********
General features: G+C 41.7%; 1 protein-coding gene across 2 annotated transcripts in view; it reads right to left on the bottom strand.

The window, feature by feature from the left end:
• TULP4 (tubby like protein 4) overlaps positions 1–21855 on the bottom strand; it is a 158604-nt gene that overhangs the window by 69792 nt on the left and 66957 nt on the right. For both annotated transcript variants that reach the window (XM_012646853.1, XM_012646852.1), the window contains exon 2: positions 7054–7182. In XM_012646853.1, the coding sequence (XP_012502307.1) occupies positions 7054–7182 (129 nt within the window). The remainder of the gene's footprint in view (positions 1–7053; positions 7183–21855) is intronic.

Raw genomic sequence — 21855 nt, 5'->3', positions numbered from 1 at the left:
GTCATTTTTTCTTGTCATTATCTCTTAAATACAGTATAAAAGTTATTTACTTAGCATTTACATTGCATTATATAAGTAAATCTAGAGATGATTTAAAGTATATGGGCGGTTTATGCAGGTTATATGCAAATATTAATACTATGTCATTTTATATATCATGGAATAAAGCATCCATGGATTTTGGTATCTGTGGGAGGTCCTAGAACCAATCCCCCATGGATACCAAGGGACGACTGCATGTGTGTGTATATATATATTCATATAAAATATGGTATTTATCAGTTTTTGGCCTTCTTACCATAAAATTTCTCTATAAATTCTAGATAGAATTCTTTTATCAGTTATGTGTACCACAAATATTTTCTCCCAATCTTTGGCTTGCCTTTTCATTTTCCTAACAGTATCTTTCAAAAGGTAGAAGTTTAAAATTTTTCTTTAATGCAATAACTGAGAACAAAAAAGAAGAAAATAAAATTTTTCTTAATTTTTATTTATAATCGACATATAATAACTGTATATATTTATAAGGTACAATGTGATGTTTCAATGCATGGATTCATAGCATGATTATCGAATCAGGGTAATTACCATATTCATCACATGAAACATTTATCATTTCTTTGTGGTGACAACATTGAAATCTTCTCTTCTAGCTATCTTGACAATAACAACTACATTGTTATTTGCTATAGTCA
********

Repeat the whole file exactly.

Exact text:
General features: G+C 41.7%; 1 protein-coding gene across 2 annotated transcripts in view; it reads right to left on the bottom strand.

The window, feature by feature from the left end:
• TULP4 (tubby like protein 4) overlaps positions 1–21855 on the bottom strand; it is a 158604-nt gene that overhangs the window by 69792 nt on the left and 66957 nt on the right. For both annotated transcript variants that reach the window (XM_012646853.1, XM_012646852.1), the window contains exon 2: positions 7054–7182. In XM_012646853.1, the coding sequence (XP_012502307.1) occupies positions 7054–7182 (129 nt within the window). The remainder of the gene's footprint in view (positions 1–7053; positions 7183–21855) is intronic.

Raw genomic sequence — 21855 nt, 5'->3', positions numbered from 1 at the left:
GTCATTTTTTCTTGTCATTATCTCTTAAATACAGTATAAAAGTTATTTACTTAGCATTTACATTGCATTATATAAGTAAATCTAGAGATGATTTAAAGTATATGGGCGGTTTATGCAGGTTATATGCAAATATTAATACTATGTCATTTTATATATCATGGAATAAAGCATCCATGGATTTTGGTATCTGTGGGAGGTCCTAGAACCAATCCCCCATGGATACCAAGGGACGACTGCATGTGTGTGTATATATATATTCATATAAAATATGGTATTTATCAGTTTTTGGCCTTCTTACCATAAAATTTCTCTATAAATTCTAGATAGAATTCTTTTATCAGTTATGTGTACCACAAATATTTTCTCCCAATCTTTGGCTTGCCTTTTCATTTTCCTAACAGTATCTTTCAAAAGGTAGAAGTTTAAAATTTTTCTTTAATGCAATAACTGAGAACAAAAAAGAAGAAAATAAAATTTTTCTTAATTTTTATTTATAATCGACATATAATAACTGTATATATTTATAAGGTACAATGTGATGTTTCAATGCATGGATTCATAGCATGATTATCGAATCAGGGTAATTACCATATTCATCACATGAAACATTTATCATTTCTTTGTGGTGACAACATTGAAATCTTCTCTTCTAGCTATCTTGACAATAACAACTACATTGTTATTTGCTATAGTCA